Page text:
The Department of Justice Unsealed 11 Counts of Foreign Bribery, Fraud and Money Laundering against Transportation Company
Issued on: January 12, 2018
An executive of a Maryland based transportation company allegedly paid bribes to officials from Russia which enabled him to obtain highly sensitive nuclear fuel transportation contracts.
Attorney General Jeff Sessions has been tight lipped about the investigations going on behind the scenes at the Justice Department, which is how a DOJ is supposed to be ran.
Anonymous citizens are tallying the unprecedented amount of sealed indictments that are listed across the United States. At last count, there currently are over 9,000.
This means the Justice Department has been very busy and many are speculating as to what they are all related to.
Some people think that the sealed indictments are a coordinated effort to bring down an 'elite pedophile ring' that involves many across the Government, Hollywood and the Mainstream Media.
The indictments that were unsealed today however, have to do with 'Uranium One'.
The same Uranium One that Hillary Clinton just 'happened to receive several millions of dollars' into the Clinton Foundation while she oversaw the deal being approved.
An indictment against a former co-president of a Maryland-based transportation company that provides services for the transportation of nuclear materials to customers in the United States and abroad, was unsealed today for his alleged role in a scheme that involved the bribery of an official at a subsidiary of Russia’s State Atomic Energy Corporation.
Acting Assistant Attorney General John P. Cronan of the Justice Department’s Criminal Division, Acting U.S. Attorney Stephen M. Schenning of the District of Maryland, Principal Deputy Inspector General April G. Stephenson of the U.S. Department of Energy’s Office of Inspector General (DOE-OIG) and Assistant Director in Charge Andew W. Vale of the FBI’s Washington, D.C. Field Office made the announcement.
Mark Lambert, 54, of Mount Airy, Maryland, was charged in an 11-count indictment with one count of conspiracy to violate the Foreign Corrupt Practices Act (FCPA) and to commit wire fraud, seven counts of violating the FCPA, two counts of wire fraud and one count of international promotion money laundering. The charges stem from an alleged scheme to bribe Vadim Mikerin, a Russian official at JSC Techsnabexport (TENEX), a subsidiary of Russia’s State Atomic Energy Corporation and the sole supplier and exporter of Russian Federation uranium and uranium enrichment services to nuclear power companies worldwide, in order to secure contracts with TENEX.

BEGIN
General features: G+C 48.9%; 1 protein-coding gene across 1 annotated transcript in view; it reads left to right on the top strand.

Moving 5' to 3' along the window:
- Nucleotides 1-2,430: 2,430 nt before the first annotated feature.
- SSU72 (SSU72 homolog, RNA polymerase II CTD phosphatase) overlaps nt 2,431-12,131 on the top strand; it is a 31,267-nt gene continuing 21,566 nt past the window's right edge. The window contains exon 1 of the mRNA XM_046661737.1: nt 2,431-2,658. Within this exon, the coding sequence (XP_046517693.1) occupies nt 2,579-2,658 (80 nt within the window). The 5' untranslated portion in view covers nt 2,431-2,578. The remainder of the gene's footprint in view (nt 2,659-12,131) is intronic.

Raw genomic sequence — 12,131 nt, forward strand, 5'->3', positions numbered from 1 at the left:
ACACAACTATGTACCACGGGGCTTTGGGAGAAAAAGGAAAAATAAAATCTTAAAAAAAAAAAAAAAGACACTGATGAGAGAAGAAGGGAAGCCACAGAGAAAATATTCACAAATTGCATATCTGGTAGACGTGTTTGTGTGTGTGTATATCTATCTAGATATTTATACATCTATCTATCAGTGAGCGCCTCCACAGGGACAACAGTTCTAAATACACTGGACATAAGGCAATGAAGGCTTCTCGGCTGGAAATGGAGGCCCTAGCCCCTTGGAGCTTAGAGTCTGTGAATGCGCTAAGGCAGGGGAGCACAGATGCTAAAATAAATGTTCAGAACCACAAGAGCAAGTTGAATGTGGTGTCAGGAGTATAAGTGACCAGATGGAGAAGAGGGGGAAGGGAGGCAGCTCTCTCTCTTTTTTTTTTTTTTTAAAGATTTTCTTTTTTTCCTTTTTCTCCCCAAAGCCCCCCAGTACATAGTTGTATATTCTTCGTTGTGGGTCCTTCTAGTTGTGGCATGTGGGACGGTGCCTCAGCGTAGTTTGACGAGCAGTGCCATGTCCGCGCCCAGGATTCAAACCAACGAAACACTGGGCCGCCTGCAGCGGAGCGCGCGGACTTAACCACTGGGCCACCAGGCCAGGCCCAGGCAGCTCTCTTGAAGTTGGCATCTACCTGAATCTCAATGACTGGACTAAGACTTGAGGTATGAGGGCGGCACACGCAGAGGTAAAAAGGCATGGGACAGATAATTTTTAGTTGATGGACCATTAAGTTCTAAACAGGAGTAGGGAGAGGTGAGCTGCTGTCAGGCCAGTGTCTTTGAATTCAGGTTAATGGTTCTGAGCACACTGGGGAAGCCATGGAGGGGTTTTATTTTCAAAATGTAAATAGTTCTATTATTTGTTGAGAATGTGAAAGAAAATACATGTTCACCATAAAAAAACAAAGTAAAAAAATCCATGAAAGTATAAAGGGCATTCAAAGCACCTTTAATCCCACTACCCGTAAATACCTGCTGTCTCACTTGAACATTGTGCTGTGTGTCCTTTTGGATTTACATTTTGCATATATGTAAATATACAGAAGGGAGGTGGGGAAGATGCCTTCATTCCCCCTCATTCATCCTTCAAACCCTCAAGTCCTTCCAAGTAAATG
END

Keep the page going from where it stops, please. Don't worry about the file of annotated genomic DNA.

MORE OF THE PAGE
The case against Lambert is assigned to U.S. District Court Judge Theodore D. Chuang of the District of Maryland.
According to the indictment, beginning at least as early as 2009 and continuing until October 2014, Lambert conspired with others at “Transportation Corporation A” to make corrupt and fraudulent bribery and kickback payments to offshore bank accounts associated with shell companies, at the direction of, and for the benefit of, a Russian official, Vadim Mikerin, in order to secure improper business advantages and obtain and retain business with TENEX. In order to effectuate and conceal the corrupt and fraudulent bribe payments, Lambert and others allegedly caused fake invoices to be prepared, purportedly from TENEX to Transportation Corporation A, that described services that were never provided, and then Lambert and others caused Transportation Corporation A to wire the corrupt payments for those purported services to shell companies in Latvia, Cyprus and Switzerland. Lambert and others also allegedly used code words like “lucky figures,” “LF,” “lucky numbers,” and “cake” to describe the payments in emails to the Russian official at his personal email account. The indictment also alleges that Lambert and others caused Transportation Corporation A to overbill TENEX by building the cost of the corrupt payments into their invoices, and TENEX thus overpaid for Transportation Corporation A’s services.
In June 2015, Lambert’s former co-president, Daren Condrey, pleaded guilty to conspiracy to violate the FCPA and commit wire fraud, and Vadim Mikerin pleaded guilty to conspiracy to commit money laundering involving violations of the FCPA. Mikerin is currently serving a sentence of 48 months in prison and Condrey is awaiting sentencing. The indictment includes allegations against Lambert based on his role in effectuating the criminal scheme with Condrey, Mikerin, and others.
These indictments have to have Hillary Clinton nervous as the 'house of cards' is beginning to crumble around her.
Just recently the DOJ announced that they were reopening the investigation into Hillary Clinton's email server and the Clinton Foundation's "Pay-for-Play" operations.